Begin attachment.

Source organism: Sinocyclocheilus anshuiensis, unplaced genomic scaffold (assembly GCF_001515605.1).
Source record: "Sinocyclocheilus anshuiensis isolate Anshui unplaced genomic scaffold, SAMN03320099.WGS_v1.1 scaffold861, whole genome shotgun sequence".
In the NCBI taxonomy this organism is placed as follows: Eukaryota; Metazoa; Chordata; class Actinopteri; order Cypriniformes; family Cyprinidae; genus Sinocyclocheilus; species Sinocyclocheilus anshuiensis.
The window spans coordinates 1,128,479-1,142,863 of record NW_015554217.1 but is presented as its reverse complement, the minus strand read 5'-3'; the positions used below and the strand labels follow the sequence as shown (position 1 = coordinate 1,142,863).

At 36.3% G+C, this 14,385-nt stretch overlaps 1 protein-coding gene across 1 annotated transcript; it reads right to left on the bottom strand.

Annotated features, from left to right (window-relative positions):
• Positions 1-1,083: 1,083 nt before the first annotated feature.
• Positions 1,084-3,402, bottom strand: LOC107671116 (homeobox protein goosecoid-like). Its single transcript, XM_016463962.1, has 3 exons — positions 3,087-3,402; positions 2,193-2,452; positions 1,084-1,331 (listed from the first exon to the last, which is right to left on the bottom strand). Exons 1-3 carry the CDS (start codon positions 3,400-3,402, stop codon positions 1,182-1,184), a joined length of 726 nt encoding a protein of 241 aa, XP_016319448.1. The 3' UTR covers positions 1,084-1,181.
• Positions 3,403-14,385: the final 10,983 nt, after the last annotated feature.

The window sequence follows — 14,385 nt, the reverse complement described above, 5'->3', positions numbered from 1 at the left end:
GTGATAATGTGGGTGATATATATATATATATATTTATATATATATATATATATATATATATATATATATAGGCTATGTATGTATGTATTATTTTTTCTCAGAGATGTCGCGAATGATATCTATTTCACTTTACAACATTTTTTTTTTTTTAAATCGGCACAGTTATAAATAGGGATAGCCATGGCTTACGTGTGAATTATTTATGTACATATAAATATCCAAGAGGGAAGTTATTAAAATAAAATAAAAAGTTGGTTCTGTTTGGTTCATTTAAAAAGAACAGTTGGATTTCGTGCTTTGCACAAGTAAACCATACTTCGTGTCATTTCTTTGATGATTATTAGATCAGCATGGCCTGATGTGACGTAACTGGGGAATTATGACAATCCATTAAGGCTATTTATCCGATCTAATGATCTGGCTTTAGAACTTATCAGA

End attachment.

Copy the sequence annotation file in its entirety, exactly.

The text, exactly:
Source organism: Sinocyclocheilus anshuiensis, unplaced genomic scaffold (assembly GCF_001515605.1).
Source record: "Sinocyclocheilus anshuiensis isolate Anshui unplaced genomic scaffold, SAMN03320099.WGS_v1.1 scaffold861, whole genome shotgun sequence".
In the NCBI taxonomy this organism is placed as follows: Eukaryota; Metazoa; Chordata; class Actinopteri; order Cypriniformes; family Cyprinidae; genus Sinocyclocheilus; species Sinocyclocheilus anshuiensis.
The window spans coordinates 1,128,479-1,142,863 of record NW_015554217.1 but is presented as its reverse complement, the minus strand read 5'-3'; the positions used below and the strand labels follow the sequence as shown (position 1 = coordinate 1,142,863).

At 36.3% G+C, this 14,385-nt stretch overlaps 1 protein-coding gene across 1 annotated transcript; it reads right to left on the bottom strand.

Annotated features, from left to right (window-relative positions):
• Positions 1-1,083: 1,083 nt before the first annotated feature.
• Positions 1,084-3,402, bottom strand: LOC107671116 (homeobox protein goosecoid-like). Its single transcript, XM_016463962.1, has 3 exons — positions 3,087-3,402; positions 2,193-2,452; positions 1,084-1,331 (listed from the first exon to the last, which is right to left on the bottom strand). Exons 1-3 carry the CDS (start codon positions 3,400-3,402, stop codon positions 1,182-1,184), a joined length of 726 nt encoding a protein of 241 aa, XP_016319448.1. The 3' UTR covers positions 1,084-1,181.
• Positions 3,403-14,385: the final 10,983 nt, after the last annotated feature.

The window sequence follows — 14,385 nt, the reverse complement described above, 5'->3', positions numbered from 1 at the left end:
GTGATAATGTGGGTGATATATATATATATATATTTATATATATATATATATATATATATATATATATATAGGCTATGTATGTATGTATTATTTTTTCTCAGAGATGTCGCGAATGATATCTATTTCACTTTACAACATTTTTTTTTTTTTAAATCGGCACAGTTATAAATAGGGATAGCCATGGCTTACGTGTGAATTATTTATGTACATATAAATATCCAAGAGGGAAGTTATTAAAATAAAATAAAAAGTTGGTTCTGTTTGGTTCATTTAAAAAGAACAGTTGGATTTCGTGCTTTGCACAAGTAAACCATACTTCGTGTCATTTCTTTGATGATTATTAGATCAGCATGGCCTGATGTGACGTAACTGGGGAATTATGACAATCCATTAAGGCTATTTATCCGATCTAATGATCTGGCTTTAGAACTTATCAGA